The Top 10 Healthcare Data Breaches of 2017, So Far

16 May, 2017

hacker4.jpgHackers are increasingly finding that the healthcare industry is a juicy source for stealing personal data. Healthcare providers maintain much more detailed information on individuals than do financial institutions, and the information is often easier to get at due to healthcare’s lack of robust IT infrastructure.

To learn more about why healthcare organizations are attractive targets for hackers, read our recent blog, Why Healthcare Gets Hacked. 

According to the breach website maintained by the Office for Civil Rights of the Department of Health and Human Services, the top breaches so far this year include:

1. Commonwealth Health Corporation

Individuals Affected: 697,800

Type of Breach: Theft

Location of Breached Information: CD/USB drive

Commonwealth Health is a healthcare provider based in Kentucky. During the course of an internal investigation on March 21, 2017, they reported that a former Med Center Health employee had, on two occasions during their employment, obtained patient information under the premise that the information was needed to carry out their job duties.

The information included patients’ names, addresses, social security numbers, health insurance information, diagnoses and procedure codes and charges for medical services.

2. Urology Austin, PLLC

Individuals Affected: 279,663

Type of Breach: Hacking/IT Incident

Location of Breached Information: Network Server

data-breach.jpgUrology Austin, a Texas-based healthcare provider, announced that it experienced a ransomware attack on January 22, 2017, which potentially exposed patient data that was stored on a compromised server. Potentially affected information included patient names, addresses, dates of birth, social security numbers and medical information. Urology Austin said that it became aware of the incident within minutes of the attack, shut down its computer network, and started an investigation.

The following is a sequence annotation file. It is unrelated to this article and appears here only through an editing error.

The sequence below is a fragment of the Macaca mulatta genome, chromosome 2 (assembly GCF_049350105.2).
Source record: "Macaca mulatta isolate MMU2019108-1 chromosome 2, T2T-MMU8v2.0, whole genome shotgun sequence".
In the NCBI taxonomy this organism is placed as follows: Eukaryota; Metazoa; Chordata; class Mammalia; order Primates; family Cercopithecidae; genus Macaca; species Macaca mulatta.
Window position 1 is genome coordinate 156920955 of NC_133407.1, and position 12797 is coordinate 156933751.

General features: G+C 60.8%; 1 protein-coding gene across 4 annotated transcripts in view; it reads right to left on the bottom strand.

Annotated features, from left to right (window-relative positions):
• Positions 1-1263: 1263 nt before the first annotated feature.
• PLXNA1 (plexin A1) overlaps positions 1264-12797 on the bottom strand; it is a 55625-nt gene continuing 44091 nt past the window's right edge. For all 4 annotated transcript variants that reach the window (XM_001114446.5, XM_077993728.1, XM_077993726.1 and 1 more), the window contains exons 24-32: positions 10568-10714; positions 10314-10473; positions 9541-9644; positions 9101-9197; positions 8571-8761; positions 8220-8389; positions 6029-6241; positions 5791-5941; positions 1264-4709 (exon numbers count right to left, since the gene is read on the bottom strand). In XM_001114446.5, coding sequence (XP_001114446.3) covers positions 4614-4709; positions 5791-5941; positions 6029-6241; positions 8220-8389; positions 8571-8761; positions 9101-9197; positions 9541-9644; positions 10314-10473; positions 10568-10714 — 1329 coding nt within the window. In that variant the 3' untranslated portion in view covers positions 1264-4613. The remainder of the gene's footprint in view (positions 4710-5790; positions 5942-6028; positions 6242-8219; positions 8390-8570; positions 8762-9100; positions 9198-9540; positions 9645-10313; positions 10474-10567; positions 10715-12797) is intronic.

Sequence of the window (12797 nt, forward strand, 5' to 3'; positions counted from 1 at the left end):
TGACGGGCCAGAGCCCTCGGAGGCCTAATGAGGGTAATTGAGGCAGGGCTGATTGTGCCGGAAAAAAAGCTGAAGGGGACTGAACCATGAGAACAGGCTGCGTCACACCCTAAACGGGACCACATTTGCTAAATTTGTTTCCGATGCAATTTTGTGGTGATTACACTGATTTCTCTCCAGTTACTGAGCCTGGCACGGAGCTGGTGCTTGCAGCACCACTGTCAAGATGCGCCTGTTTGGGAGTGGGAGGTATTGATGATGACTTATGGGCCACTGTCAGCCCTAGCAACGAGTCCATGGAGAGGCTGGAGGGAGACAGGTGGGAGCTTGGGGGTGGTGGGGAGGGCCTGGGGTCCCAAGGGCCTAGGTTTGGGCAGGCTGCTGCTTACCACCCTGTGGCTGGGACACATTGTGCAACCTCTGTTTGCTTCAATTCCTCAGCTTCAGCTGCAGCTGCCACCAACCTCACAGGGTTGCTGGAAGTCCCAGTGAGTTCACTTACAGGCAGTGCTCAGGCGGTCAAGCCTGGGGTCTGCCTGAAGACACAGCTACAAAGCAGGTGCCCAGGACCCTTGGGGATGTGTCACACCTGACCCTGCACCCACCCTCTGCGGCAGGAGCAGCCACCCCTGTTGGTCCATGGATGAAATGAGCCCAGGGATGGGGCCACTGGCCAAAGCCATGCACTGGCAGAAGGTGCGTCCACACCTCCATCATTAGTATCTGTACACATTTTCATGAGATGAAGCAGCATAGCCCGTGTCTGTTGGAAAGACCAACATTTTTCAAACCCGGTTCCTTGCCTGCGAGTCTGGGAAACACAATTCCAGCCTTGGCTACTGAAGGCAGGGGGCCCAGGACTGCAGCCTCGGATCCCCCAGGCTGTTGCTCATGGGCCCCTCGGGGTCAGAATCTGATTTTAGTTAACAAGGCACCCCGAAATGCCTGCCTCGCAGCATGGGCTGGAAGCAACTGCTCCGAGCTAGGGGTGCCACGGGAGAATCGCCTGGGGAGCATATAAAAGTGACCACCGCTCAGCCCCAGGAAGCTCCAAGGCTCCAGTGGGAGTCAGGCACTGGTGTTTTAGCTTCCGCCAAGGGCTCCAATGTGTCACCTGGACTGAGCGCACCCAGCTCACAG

A representative from the organization said that they did not pay the ransom and were able to restore patient information from a backup.

3. Harrisburg Gastroenterology Ltd

Individuals Affected: 93,323

Type of Breach: Hacking/IT Incident

Location of Breached Information: Network Server

Harrisburg Gastroenterology is a gastronintestinal care practice in central Pennsylvania focused on the diagnosis and treatment of digestive diseases such as Crohn’s Disease, Ulcerative Colitis, Irritable Bowel Syndrome and Gastroesophageal Reflux Disease. According to their website, on March 17, 2017, following an investigation of potentially suspicious system activity, they determined that an unauthorized individual “could have potentially accessed Harrisburg Gastroenterology’s patient information.” Although the organization did not have any specific evidence that an unauthorized individual had accessed or obtained patient information from their systems, they nevertheless notified their patients of the breach.

Their website reports that the affected records contained names, demographic information, social security numbers, health insurance information, diagnostic information and clinical information.

4. VisionQuest Eyecare

Individuals Affected: 85,995

Type of Breach: Hacking/IT Incident

Location of Breached Information: Network Server

On April 27, 2017, VisionQuest Eyecare sent a letter to almost 86,000 patients. The letter states that on January 22, VisionQuest Eyecare discovered that their network had become the victim of a cyberattack. The letter states that, “It is possible that your private information including name, address, phone number, date of birth, social security number, health or vision information, medical claims data and clinical information (Protected Health Information) may have been compromised as a result of this cyberattack on our network.”

The letter goes on to state that the organization has invested in multiple technology solutions in order to mitigate further risk of a data breach.

5. Washington University School of Medicine

Individuals Affected: 80,270

Type of Breach: Hacking/IT Incident

Location of Breached Information: Email

hacker2.jpgOn March 24, 2017, the Washington University School of Medicine posted a notice on their website stating that information about some of their patients may have been accessed by an unauthorized third party due to an email “phishing” incident. The notice reported that on January 24, 2017, the medical school learned that some of its employees responded to a December 2, 2016 “phishing” email, believing it to be a legitimate request. A “phishing” email is designed to look like a legitimate email but tricks the recipient into taking some action, such as providing login credentials.

Following discovery of the incident, the school conducted a detailed review of the employees’ email accounts and confirmed that some of the emails contained patient information, which may have included names, birth dates, medical record numbers, diagnosis and treatment information, other clinical information, and in some instances, social security numbers.

6. Emory Healthcare